• If your practice is profitable, can you do better? Do you know which products and services are most profitable? Do you factor in all costs when determining your profit margin?


Many practice owners miss an opportunity to leverage the information on their balance sheets. Not only does a balance sheet list assets and liabilities, but it also helps you to analyze the return on your assets.

Keiser recommends these steps:

  • Ask yourself, “Do I have the necessary capital to finance my practice’s growth?” Consider cash in the bank and tangible assets you might be able to sell, such as that dust-covered ultrasound unit sitting in the closet. (Before jumping to sell it, maybe you should train yourself to truly use it.) Keiser has seen some practice owners use personal assets or a personal loan or line of credit to fund business expansion. He generally cautions against this course because the business should cover such financing needs if it’s being run properly and has a healthy profit margin.
  • Examine key performance indicators (KPIs). To help determine whether you need to launch a service or buy an expensive piece of equipment, review your KPIs to measure your financial operation and client compliance with your offerings. Specifically, look at the average doctor transaction (ADT), average client transaction (ACT), gross revenue production per full-time equivalent doctor, client bonding rate and the number of transactions. Instead of focusing only on how your numbers compare with national benchmarks, which is a valuable habit, look for the story behind your numbers. KPIs will reflect the level of medicine you’re practicing, how well you’re leveraging your team and how often clients comply with your recommendations, to name just a few.
  • Be realistic about how much time will pass before revenue catches up to costs after you launch a service, buy an expensive piece of equipment or add an employee.


Is your practice running as efficiently and effectively as it could be? The secret to this is to hire qualified, quality staff members and pay them a competitive salary. You want your team to care about animals and people. The bond between your staff and pet owners is an important part of client retention.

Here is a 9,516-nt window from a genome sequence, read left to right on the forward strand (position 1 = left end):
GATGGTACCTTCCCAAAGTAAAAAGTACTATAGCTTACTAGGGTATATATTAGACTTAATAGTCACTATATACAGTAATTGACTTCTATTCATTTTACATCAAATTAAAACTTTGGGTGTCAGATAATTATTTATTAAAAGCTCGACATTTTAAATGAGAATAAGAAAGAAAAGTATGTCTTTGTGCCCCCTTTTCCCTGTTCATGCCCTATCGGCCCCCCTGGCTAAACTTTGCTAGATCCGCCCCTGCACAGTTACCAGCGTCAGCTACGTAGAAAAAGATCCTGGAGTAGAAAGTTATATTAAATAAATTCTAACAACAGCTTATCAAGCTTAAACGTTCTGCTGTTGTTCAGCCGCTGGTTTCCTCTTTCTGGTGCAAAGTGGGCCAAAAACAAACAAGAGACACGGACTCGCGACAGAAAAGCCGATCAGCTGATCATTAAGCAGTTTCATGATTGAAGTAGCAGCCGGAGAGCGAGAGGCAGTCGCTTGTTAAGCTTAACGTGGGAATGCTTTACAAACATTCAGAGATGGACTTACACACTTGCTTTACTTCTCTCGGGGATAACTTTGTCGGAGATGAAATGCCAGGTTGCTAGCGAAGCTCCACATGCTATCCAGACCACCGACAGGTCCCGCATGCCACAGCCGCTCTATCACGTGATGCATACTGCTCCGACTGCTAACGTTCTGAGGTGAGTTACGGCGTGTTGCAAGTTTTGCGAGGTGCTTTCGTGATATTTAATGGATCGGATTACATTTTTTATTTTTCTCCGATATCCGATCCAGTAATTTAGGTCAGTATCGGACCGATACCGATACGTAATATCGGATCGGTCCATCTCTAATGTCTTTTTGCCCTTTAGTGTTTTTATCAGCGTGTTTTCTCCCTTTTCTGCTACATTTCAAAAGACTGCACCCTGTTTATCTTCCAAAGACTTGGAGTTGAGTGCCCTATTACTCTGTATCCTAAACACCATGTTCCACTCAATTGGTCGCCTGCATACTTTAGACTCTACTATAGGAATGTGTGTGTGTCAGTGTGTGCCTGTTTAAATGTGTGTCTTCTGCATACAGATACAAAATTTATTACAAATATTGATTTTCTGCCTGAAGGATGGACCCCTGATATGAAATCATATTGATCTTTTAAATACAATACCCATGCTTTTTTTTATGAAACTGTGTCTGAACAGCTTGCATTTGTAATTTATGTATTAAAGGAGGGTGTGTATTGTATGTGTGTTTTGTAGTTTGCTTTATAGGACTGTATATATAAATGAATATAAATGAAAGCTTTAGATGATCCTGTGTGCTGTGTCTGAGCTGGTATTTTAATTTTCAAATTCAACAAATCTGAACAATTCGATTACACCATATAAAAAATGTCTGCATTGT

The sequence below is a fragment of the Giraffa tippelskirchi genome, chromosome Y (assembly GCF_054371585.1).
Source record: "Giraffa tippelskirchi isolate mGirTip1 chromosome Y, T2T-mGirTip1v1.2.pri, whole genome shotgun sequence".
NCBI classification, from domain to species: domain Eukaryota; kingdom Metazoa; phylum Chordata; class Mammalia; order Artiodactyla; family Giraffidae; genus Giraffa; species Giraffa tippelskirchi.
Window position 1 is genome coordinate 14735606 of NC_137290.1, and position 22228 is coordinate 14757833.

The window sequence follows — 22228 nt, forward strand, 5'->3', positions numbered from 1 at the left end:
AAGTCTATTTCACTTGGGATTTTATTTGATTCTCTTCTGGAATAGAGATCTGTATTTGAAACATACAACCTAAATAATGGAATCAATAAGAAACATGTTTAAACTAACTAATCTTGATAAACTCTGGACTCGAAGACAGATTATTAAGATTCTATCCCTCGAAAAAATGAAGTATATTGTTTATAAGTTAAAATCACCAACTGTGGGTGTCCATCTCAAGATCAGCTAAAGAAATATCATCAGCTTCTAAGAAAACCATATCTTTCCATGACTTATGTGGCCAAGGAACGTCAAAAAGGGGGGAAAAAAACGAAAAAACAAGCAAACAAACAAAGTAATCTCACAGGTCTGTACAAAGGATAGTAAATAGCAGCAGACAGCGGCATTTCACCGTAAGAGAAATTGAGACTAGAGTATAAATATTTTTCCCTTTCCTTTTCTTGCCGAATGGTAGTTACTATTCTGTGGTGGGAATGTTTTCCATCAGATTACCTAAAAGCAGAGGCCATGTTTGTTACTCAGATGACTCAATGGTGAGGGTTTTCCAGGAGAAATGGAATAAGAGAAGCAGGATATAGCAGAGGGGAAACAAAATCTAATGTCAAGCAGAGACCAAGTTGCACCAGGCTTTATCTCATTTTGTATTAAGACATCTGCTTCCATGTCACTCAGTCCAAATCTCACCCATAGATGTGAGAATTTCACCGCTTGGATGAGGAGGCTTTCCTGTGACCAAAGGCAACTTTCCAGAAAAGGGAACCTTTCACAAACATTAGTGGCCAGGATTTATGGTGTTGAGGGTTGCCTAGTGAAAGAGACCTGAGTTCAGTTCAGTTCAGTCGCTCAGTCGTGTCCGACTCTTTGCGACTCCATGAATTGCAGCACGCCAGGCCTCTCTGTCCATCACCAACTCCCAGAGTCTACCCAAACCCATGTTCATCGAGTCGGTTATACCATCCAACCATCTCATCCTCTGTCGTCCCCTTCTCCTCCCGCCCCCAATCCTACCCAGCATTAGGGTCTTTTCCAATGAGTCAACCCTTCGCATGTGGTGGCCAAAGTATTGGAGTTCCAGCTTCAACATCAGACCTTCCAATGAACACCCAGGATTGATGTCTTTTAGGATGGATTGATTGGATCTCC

You should do this:

  • At check-in, ask every client whether she needs medication or food refills not only for the pet that arrived but for other pets at home.
  • Remind clients of an appointment two days beforehand. Call no-shows to reschedule.
  • Look at your costs of labor, materials and overhead, and then benchmark them against industry norms. If your costs are above average, perhaps your practice isn’t as efficient as your competitors’. Also, evaluate whether you are using a low-price strategy to gain a competitive advantage. It can backfire.
  • Explore the latest information technology tools. They can provide user-friendly and affordable ways to improve productivity in the areas of inventory control, operations, accounting, human resources and client relations.
  • Sit down with your team to define preventive care. This prevents confusion between team members and clients. Then, encourage your staff to recommend preventive products and services. Educate clients about the need for routine examinations by using posters, stickers, checklists and other resources to make sure the information is consistently communicated.

What Is Your Growth Strategy?

Envision where you want to be and the services you want to offer over the next three to five years. A simple, disciplined approach to growth will lead to fewer mistakes. Create an action plan that includes specific assignments of who will do what and by when. Set dates for assessing your progress and potentially tweaking the plan. Will more space or additional equipment and staff be needed? What skills will they need? When should they be hired? Consult all the stakeholders. Being smart about planning for growth should translate to increased revenue and better client satisfaction. Make sure any new services will deliver at least the same profit margins as you earn now.

Immediately after you develop an action plan, solve existing problems to help your practice prepare for growth.

You should evaluate:

  • Your appearance: View your clinic as though you are a new client. Start at the front door. Is the lobby clean and attractive? Is the furniture comfortable? How is the smell? Is the signage and artwork of professional quality? Do you have the space to accommodate the variety of pets and owners you serve? Is the medical equipment and technology up to date? Upgrading the look and feel of your practice can improve customer satisfaction and leave a better impression of your staff’s level of professionalism.